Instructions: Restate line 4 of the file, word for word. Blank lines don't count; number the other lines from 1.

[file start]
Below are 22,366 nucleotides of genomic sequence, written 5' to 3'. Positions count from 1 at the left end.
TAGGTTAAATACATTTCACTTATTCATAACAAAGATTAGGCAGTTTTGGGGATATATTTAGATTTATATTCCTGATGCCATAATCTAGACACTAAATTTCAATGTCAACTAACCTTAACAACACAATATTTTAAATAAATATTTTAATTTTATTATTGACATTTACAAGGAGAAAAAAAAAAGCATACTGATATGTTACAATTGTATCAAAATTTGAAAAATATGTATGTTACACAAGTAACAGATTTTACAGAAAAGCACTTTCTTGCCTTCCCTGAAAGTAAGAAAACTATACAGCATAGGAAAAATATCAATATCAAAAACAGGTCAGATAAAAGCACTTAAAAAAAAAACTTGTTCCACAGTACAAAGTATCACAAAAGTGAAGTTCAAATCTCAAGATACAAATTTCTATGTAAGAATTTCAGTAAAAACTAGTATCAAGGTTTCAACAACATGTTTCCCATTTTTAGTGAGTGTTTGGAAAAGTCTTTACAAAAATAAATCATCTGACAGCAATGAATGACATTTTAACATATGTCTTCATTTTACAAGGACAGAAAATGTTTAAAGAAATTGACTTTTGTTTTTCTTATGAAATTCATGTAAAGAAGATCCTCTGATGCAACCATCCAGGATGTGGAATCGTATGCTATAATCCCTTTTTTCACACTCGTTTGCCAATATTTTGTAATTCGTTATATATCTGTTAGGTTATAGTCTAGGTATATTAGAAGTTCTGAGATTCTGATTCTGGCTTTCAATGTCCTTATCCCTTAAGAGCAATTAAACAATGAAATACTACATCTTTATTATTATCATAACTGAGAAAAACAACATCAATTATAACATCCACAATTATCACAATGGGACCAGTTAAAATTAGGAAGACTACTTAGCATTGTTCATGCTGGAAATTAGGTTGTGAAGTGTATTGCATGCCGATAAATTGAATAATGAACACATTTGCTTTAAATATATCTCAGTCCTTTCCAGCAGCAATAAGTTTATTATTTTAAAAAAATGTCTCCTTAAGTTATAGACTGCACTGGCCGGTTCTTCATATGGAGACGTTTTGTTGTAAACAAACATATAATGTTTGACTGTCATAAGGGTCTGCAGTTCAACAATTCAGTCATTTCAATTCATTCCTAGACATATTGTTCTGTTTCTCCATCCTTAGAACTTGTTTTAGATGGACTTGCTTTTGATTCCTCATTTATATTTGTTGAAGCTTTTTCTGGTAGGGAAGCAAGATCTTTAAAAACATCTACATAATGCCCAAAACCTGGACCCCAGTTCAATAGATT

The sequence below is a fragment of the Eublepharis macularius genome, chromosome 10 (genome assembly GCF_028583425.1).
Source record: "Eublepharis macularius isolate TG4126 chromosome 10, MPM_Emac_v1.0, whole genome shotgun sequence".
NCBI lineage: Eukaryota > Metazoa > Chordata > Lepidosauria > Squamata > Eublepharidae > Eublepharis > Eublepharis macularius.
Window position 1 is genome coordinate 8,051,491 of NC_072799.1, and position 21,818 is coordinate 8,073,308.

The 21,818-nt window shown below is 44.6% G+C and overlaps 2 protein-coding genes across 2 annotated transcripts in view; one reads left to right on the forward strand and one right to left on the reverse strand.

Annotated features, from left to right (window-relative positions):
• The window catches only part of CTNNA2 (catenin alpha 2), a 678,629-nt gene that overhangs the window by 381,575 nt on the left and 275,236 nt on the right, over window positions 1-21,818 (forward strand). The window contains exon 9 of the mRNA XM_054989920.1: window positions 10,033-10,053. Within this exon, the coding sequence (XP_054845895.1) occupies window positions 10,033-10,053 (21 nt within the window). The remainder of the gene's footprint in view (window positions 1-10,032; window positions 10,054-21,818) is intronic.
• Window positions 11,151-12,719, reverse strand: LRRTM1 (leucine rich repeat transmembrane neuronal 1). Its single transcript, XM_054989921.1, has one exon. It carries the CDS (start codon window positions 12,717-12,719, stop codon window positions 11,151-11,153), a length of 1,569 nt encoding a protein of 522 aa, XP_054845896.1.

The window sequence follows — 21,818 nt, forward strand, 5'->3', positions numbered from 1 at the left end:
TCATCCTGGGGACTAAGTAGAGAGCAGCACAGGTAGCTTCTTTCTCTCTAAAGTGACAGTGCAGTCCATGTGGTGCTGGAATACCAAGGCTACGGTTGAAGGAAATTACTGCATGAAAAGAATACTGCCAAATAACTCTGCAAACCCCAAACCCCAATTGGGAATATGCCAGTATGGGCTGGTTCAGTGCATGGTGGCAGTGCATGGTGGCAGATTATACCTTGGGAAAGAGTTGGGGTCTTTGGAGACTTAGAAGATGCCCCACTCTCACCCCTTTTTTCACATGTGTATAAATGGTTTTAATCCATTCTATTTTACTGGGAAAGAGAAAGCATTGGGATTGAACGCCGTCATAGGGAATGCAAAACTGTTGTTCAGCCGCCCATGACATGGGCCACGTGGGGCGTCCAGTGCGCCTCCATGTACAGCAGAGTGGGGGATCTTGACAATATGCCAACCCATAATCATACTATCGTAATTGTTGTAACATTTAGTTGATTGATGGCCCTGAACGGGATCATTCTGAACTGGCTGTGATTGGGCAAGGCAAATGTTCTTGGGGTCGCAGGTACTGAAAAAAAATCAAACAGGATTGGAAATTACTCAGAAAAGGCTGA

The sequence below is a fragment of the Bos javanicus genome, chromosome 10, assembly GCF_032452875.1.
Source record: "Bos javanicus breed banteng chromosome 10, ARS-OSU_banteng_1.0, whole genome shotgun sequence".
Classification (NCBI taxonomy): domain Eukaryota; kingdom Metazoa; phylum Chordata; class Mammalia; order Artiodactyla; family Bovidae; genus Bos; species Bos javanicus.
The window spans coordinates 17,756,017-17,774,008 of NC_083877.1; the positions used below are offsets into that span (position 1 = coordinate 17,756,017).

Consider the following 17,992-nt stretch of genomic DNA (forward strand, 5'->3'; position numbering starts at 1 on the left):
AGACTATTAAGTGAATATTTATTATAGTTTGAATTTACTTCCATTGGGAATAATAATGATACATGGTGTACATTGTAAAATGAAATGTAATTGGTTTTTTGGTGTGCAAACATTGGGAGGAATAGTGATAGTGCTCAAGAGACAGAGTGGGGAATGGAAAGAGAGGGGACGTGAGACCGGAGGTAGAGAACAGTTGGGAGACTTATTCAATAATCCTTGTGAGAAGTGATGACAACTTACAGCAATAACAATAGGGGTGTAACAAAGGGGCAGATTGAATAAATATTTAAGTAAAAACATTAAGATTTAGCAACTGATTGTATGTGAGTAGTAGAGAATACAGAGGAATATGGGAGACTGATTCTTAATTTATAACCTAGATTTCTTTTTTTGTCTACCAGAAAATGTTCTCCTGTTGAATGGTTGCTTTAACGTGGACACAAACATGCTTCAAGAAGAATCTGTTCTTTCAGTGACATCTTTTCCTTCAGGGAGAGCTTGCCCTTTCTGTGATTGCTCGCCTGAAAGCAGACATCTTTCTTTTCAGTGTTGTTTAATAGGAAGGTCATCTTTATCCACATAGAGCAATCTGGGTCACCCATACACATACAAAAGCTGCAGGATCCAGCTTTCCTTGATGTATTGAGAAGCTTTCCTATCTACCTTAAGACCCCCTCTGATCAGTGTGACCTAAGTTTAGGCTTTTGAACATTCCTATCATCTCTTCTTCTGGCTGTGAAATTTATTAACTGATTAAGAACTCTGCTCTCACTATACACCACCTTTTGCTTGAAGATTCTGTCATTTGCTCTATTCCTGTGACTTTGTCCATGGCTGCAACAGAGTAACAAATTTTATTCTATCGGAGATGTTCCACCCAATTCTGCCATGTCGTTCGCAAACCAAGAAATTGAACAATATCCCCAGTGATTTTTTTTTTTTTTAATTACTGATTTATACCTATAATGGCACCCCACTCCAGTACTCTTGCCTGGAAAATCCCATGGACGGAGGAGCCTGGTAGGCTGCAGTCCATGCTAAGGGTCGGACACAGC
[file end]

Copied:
Source record: "Eublepharis macularius isolate TG4126 chromosome 10, MPM_Emac_v1.0, whole genome shotgun sequence".